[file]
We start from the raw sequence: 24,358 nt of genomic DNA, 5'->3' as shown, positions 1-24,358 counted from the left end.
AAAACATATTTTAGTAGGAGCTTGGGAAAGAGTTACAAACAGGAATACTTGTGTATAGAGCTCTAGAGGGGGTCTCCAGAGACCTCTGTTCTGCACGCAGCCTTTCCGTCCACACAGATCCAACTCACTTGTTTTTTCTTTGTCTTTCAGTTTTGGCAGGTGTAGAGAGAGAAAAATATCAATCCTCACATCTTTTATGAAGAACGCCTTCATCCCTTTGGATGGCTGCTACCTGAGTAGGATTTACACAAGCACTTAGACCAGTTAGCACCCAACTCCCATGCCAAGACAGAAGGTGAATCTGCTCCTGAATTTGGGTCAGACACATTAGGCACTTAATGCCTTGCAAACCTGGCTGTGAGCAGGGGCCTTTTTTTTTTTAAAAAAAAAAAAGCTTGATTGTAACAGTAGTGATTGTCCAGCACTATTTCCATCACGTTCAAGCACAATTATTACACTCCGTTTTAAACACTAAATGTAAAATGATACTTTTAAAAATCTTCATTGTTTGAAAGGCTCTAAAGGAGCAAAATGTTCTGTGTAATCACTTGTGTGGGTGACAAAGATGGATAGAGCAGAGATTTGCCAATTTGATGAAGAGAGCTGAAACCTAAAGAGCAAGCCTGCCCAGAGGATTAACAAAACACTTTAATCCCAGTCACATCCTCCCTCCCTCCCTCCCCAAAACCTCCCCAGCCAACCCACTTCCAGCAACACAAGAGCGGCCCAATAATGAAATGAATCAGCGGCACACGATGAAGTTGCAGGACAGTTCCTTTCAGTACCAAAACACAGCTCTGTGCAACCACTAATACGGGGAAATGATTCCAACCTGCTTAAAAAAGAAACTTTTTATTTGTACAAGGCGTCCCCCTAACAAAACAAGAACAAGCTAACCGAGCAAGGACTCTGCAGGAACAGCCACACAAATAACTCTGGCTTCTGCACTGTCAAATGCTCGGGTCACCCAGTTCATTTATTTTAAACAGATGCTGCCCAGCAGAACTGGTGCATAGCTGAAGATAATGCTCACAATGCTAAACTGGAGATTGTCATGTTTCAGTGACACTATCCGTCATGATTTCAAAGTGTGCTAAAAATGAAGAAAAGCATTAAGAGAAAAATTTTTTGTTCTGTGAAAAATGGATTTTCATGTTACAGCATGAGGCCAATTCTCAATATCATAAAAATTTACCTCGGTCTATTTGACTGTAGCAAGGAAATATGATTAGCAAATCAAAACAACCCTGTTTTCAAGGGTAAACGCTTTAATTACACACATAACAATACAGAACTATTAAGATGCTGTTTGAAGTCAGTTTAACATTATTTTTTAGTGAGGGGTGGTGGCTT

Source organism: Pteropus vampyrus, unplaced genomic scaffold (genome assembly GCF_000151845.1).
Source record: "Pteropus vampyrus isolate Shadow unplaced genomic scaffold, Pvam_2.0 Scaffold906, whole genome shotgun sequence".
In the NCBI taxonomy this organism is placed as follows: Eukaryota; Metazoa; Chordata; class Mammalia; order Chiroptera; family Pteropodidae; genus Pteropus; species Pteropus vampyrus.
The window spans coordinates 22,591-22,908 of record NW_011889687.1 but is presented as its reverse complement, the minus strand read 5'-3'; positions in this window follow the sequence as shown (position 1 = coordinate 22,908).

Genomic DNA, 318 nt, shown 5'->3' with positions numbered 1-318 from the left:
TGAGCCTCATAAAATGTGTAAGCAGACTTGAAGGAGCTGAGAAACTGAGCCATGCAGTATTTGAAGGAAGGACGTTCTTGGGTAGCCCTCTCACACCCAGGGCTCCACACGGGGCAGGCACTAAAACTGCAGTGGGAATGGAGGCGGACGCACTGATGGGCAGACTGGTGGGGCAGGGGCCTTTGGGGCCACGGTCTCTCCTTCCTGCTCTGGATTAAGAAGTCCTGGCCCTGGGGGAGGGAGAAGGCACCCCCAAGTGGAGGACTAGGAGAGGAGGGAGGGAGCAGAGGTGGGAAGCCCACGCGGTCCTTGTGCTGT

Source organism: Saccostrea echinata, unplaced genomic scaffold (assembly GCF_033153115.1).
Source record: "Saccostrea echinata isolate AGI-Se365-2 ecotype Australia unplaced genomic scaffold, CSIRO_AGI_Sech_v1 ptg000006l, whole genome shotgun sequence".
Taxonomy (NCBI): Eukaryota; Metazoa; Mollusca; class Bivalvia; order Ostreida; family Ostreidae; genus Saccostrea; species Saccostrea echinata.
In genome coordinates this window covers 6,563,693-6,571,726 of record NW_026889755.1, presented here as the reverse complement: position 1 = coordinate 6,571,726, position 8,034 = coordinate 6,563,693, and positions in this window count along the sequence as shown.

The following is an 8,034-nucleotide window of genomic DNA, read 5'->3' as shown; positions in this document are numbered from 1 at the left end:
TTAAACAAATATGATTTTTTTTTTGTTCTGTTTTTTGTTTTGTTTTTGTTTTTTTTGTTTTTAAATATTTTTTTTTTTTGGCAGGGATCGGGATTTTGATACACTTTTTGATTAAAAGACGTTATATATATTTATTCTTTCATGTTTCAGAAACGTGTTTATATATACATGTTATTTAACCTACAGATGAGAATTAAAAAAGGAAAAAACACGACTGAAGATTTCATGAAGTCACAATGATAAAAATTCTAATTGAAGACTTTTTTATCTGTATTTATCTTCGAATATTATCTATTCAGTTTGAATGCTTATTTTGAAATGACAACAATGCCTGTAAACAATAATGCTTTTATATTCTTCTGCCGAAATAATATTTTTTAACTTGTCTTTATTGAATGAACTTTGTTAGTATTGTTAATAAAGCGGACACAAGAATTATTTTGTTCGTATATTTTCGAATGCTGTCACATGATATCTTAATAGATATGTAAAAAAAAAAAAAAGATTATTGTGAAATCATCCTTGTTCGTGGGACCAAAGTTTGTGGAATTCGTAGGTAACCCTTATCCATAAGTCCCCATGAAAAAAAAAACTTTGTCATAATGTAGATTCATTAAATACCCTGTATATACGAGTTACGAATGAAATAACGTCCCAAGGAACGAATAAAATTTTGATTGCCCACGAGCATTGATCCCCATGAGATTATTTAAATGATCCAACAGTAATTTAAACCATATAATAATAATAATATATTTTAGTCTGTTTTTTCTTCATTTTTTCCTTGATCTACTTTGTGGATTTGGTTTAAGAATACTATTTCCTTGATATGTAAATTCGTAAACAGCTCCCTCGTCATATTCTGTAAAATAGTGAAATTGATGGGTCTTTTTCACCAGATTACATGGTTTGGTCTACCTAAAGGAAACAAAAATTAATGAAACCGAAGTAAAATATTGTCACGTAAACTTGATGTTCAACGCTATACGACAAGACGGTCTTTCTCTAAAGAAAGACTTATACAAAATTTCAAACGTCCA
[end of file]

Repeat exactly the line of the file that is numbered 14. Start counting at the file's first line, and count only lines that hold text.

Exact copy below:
TTAAACAAATATGATTTTTTTTTTGTTCTGTTTTTTGTTTTGTTTTTGTTTTTTTTGTTTTTAAATATTTTTTTTTTTTGGCAGGGATCGGGATTTTGATACACTTTTTGATTAAAAGACGTTATATATATTTATTCTTTCATGTTTCAGAAACGTGTTTATATATACATGTTATTTAACCTACAGATGAGAATTAAAAAAGGAAAAAACACGACTGAAGATTTCATGAAGTCACAATGATAAAAATTCTAATTGAAGACTTTTTTATCTGTATTTATCTTCGAATATTATCTATTCAGTTTGAATGCTTATTTTGAAATGACAACAATGCCTGTAAACAATAATGCTTTTATATTCTTCTGCCGAAATAATATTTTTTAACTTGTCTTTATTGAATGAACTTTGTTAGTATTGTTAATAAAGCGGACACAAGAATTATTTTGTTCGTATATTTTCGAATGCTGTCACATGATATCTTAATAGATATGTAAAAAAAAAAAAAAGATTATTGTGAAATCATCCTTGTTCGTGGGACCAAAGTTTGTGGAATTCGTAGGTAACCCTTATCCATAAGTCCCCATGAAAAAAAAAACTTTGTCATAATGTAGATTCATTAAATACCCTGTATATACGAGTTACGAATGAAATAACGTCCCAAGGAACGAATAAAATTTTGATTGCCCACGAGCATTGATCCCCATGAGATTATTTAAATGATCCAACAGTAATTTAAACCATATAATAATAATAATATATTTTAGTCTGTTTTTTCTTCATTTTTTCCTTGATCTACTTTGTGGATTTGGTTTAAGAATACTATTTCCTTGATATGTAAATTCGTAAACAGCTCCCTCGTCATATTCTGTAAAATAGTGAAATTGATGGGTCTTTTTCACCAGATTACATGGTTTGGTCTACCTAAAGGAAACAAAAATTAATGAAACCGAAGTAAAATATTGTCACGTAAACTTGATGTTCAACGCTATACGACAAGACGGTCTTTCTCTAAAGAAAGACTTATACAAAATTTCAAACGTCCA